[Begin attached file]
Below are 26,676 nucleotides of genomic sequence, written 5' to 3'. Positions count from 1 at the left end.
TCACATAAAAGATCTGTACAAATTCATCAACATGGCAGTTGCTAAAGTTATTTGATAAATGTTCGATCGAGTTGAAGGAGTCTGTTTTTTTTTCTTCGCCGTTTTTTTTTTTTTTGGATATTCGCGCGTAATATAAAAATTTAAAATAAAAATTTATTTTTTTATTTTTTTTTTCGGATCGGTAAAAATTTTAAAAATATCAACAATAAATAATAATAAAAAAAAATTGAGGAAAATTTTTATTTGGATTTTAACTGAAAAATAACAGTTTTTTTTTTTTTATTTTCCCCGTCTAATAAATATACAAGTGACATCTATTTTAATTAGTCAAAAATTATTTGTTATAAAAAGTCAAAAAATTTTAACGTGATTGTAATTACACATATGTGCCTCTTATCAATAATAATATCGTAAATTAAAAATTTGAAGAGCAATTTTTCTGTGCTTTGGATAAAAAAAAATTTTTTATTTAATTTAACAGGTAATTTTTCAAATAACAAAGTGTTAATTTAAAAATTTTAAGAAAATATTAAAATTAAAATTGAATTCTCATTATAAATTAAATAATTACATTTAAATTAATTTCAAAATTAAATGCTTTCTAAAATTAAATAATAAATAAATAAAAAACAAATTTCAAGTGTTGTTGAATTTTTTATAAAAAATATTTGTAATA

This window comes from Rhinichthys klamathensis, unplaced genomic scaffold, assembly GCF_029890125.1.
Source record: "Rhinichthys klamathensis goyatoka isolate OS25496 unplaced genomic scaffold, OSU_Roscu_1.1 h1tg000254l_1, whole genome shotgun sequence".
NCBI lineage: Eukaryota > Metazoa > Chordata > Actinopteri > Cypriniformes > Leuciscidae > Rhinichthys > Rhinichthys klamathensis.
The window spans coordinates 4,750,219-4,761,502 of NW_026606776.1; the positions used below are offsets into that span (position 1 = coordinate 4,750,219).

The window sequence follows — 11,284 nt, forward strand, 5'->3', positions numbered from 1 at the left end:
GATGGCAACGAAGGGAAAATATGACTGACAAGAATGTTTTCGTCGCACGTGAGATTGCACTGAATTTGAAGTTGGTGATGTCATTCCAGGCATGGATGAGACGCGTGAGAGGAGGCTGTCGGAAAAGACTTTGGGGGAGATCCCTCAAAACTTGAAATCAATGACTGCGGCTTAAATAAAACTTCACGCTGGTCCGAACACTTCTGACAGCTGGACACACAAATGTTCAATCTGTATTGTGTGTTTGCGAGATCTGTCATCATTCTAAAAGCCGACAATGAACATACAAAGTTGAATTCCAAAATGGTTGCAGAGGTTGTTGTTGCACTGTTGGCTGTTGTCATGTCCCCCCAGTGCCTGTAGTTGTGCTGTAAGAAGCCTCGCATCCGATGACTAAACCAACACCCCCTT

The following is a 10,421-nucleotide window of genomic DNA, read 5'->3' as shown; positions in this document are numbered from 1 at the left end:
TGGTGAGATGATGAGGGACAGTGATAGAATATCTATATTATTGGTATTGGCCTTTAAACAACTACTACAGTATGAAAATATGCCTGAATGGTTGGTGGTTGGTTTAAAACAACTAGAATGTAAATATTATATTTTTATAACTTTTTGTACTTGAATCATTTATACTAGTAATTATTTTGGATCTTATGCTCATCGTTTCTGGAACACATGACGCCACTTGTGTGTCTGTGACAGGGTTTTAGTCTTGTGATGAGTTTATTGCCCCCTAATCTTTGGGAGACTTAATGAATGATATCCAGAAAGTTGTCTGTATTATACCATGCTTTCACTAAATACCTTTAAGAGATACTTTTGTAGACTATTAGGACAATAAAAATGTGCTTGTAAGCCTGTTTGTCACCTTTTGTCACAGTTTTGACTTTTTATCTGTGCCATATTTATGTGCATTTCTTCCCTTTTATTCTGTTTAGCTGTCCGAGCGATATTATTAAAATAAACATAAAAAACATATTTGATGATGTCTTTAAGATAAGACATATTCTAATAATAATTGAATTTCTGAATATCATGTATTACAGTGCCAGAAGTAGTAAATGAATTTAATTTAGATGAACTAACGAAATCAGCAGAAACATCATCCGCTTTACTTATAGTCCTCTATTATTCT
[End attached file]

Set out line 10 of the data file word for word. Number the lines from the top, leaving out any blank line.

TGGTGAGATGATGAGGGACAGTGATAGAATATCTATATTATTGGTATTGGCCTTTAAACAACTACTACAGTATGAAAATATGCCTGAATGGTTGGTGGTTGGTTTAAAACAACTAGAATGTAAATATTATATTTTTATAACTTTTTGTACTTGAATCATTTATACTAGTAATTATTTTGGATCTTATGCTCATCGTTTCTGGAACACATGACGCCACTTGTGTGTCTGTGACAGGGTTTTAGTCTTGTGATGAGTTTATTGCCCCCTAATCTTTGGGAGACTTAATGAATGATATCCAGAAAGTTGTCTGTATTATACCATGCTTTCACTAAATACCTTTAAGAGATACTTTTGTAGACTATTAGGACAATAAAAATGTGCTTGTAAGCCTGTTTGTCACCTTTTGTCACAGTTTTGACTTTTTATCTGTGCCATATTTATGTGCATTTCTTCCCTTTTATTCTGTTTAGCTGTCCGAGCGATATTATTAAAATAAACATAAAAAACATATTTGATGATGTCTTTAAGATAAGACATATTCTAATAATAATTGAATTTCTGAATATCATGTATTACAGTGCCAGAAGTAGTAAATGAATTTAATTTAGATGAACTAACGAAATCAGCAGAAACATCATCCGCTTTACTTATAGTCCTCTATTATTCT